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In another question about proof of work on Internet of Things devices one answer mentions "it would be capable of outsourcing PoW within it's local area network". This piques my interest. How is outsourcing the PoW done securely?

Premise: Use of very cheap (every cent counts), battery powered (every watt counts) IoT sensors which are incapable of any complex calculation they just measure stuff and send it somewhere. They do not calculate anything. Think of a temperature sensor which periodically sends a simple temperature value via some sort of wireless low power protocol.

How would the setup look like to employ IOTA to support the integrity of these values?

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    From your question it's unclear what risk arises from sharing non-PoWed transactions. – Come-from-Beyond Dec 2 '17 at 11:58
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    @Come-from-Beyond non-PoWed transactions are not transactions. They are messages, age old IT technology. If there's no workable way to secure transactions IOTA has failed it's base premise as backbone for the Internet of Things. – Helmar Dec 3 '17 at 13:52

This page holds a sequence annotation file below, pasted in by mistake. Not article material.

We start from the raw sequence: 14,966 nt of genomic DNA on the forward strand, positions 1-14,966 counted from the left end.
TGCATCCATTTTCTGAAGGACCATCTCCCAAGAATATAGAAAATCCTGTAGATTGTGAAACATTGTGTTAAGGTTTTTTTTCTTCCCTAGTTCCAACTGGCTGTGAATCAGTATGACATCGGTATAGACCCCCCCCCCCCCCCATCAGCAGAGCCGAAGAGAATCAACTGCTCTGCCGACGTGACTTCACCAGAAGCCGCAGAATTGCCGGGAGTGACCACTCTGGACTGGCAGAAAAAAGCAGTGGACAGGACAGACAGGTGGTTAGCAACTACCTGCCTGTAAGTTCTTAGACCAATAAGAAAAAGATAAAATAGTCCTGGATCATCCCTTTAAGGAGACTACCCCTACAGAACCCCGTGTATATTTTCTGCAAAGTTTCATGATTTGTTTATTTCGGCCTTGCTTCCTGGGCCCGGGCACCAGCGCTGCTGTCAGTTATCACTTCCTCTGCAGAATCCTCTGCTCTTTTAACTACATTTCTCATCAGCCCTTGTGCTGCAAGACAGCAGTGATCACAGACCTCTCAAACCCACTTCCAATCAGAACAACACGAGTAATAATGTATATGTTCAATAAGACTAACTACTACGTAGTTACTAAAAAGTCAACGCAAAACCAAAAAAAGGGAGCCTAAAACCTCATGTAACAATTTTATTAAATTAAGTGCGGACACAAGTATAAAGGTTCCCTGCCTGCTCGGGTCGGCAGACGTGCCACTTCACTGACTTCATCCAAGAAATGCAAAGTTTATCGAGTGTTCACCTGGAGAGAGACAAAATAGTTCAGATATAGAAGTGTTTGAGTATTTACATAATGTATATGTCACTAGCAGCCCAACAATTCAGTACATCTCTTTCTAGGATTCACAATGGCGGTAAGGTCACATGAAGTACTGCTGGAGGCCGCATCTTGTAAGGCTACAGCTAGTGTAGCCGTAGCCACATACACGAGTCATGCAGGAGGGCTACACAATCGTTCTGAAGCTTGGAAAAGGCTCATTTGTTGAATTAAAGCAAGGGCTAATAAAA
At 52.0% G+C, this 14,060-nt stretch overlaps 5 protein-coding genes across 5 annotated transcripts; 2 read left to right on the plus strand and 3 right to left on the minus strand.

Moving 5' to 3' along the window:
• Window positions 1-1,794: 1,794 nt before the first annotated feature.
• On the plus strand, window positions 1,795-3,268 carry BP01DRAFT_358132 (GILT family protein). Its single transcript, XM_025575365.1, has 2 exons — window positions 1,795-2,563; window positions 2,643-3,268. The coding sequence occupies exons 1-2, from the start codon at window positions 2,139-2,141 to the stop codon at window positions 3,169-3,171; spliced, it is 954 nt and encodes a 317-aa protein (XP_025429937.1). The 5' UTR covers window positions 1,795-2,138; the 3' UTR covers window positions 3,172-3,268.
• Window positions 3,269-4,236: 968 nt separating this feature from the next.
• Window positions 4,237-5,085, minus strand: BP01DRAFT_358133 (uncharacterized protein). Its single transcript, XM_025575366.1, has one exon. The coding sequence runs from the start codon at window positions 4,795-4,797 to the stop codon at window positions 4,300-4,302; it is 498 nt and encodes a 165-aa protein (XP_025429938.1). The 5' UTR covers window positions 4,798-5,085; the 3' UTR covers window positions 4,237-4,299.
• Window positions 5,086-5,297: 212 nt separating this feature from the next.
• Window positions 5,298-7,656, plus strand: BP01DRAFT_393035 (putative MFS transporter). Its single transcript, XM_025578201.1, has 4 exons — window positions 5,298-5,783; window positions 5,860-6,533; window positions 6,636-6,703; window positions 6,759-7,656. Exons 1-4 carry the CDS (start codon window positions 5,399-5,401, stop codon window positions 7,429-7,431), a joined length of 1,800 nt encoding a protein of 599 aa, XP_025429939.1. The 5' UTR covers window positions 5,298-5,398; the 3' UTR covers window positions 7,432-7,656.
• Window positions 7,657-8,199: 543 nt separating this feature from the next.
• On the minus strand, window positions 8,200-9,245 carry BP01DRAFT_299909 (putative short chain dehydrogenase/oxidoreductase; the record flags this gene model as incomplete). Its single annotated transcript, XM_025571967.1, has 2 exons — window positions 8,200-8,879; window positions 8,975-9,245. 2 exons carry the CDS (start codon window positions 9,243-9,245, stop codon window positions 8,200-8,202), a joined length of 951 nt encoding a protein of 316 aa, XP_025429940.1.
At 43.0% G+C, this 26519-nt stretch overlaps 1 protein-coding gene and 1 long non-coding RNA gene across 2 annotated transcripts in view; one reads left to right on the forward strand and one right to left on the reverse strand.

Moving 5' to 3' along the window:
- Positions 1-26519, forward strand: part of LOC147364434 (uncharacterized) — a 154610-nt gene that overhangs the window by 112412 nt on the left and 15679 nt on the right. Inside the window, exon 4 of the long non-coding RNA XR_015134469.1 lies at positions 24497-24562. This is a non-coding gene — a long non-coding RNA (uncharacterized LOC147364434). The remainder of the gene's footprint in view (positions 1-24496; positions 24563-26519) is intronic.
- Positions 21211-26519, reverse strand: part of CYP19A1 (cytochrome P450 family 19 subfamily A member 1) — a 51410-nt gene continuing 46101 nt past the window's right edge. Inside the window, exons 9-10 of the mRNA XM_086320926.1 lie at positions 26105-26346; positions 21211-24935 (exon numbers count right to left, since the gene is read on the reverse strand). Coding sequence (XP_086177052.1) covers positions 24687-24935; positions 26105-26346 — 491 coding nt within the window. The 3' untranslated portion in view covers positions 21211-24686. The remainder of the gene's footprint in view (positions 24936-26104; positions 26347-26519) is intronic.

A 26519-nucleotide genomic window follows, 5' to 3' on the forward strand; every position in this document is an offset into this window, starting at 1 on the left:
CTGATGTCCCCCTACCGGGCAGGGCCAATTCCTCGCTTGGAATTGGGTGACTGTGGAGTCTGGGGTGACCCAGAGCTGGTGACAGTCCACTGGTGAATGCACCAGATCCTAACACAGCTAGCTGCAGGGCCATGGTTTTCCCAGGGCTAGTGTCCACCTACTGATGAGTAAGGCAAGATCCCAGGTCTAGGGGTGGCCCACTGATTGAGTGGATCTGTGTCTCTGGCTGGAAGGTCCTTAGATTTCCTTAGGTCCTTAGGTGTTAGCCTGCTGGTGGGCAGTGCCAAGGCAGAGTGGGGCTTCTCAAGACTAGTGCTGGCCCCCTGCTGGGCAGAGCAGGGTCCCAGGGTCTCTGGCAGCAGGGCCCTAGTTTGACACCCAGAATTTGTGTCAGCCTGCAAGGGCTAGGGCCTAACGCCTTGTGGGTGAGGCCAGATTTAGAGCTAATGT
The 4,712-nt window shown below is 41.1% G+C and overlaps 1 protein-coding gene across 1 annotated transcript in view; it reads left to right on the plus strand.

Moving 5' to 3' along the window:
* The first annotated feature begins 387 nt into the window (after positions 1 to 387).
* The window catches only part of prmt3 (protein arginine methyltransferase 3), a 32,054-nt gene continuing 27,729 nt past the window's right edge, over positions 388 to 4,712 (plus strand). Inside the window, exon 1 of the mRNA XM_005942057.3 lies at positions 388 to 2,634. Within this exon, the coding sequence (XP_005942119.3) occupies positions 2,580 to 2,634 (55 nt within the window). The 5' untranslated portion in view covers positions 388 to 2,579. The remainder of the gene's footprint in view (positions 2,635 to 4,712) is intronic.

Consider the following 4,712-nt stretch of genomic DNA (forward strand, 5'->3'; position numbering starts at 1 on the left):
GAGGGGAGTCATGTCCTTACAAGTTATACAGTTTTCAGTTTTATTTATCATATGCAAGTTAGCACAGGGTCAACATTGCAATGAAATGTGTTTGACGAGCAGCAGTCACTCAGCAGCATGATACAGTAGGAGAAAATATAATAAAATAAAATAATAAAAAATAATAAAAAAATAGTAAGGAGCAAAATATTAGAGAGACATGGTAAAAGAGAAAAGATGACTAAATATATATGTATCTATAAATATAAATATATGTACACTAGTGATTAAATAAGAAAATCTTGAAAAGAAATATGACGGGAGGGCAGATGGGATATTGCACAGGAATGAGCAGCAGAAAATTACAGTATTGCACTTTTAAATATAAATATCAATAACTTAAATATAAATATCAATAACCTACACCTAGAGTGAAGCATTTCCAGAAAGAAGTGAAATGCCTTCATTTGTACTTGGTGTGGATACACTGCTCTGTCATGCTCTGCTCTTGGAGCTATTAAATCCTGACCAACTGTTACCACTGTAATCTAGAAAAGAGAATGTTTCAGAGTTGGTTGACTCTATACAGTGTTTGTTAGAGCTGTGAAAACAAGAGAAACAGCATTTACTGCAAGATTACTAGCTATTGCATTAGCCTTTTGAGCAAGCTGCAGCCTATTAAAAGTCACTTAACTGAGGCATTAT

• OK, wasn't sure about the terminology you had used. – Come-from-Beyond Dec 3 '17 at 18:51
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The outsourcing of POW for light clients is already default. The attachToTangle command on the IRI does the POW and all public nodes (e.g. http://iota.bitfinex.com:80) manually deactivated it because they don't want to do the POW for all the light wallets.

Security

The signing can be done independently of the POW so there is no security issue at all (except this one)

Small sensors

image description
The sensors (orange) can just send their data to the your own full node (green). Your full node then builds the transaction, signs it and broadcasts it to its neighbours (pink).

If the green node is not owned by you (or it is but you just don't want to do the signing), the sensor has to build the transaction, sign it and send them to the green node which does the POW and broadcasts it to the neighbours.

  • So there's nothing helping me secure that last bit. That makes IOTA only useful for wherever I can set up my full node in front of my IoT devices. Which is likely not very helpful for most IoT use cases... – Helmar Dec 3 '17 at 13:50
  • It doesn't matter how far the full node is away from the sensor. They just need to be able to communicate with each other. And if a sensor can't communicate with "the internet" it's useless anyway. – Zauz Dec 3 '17 at 17:51
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    Communicating and communicating securely are two entirely different things... – Helmar Dec 3 '17 at 17:55
  • Let me rephrase: A sensor that can't communicate securely with "the internet" is useless anyway. – Zauz Dec 3 '17 at 18:03

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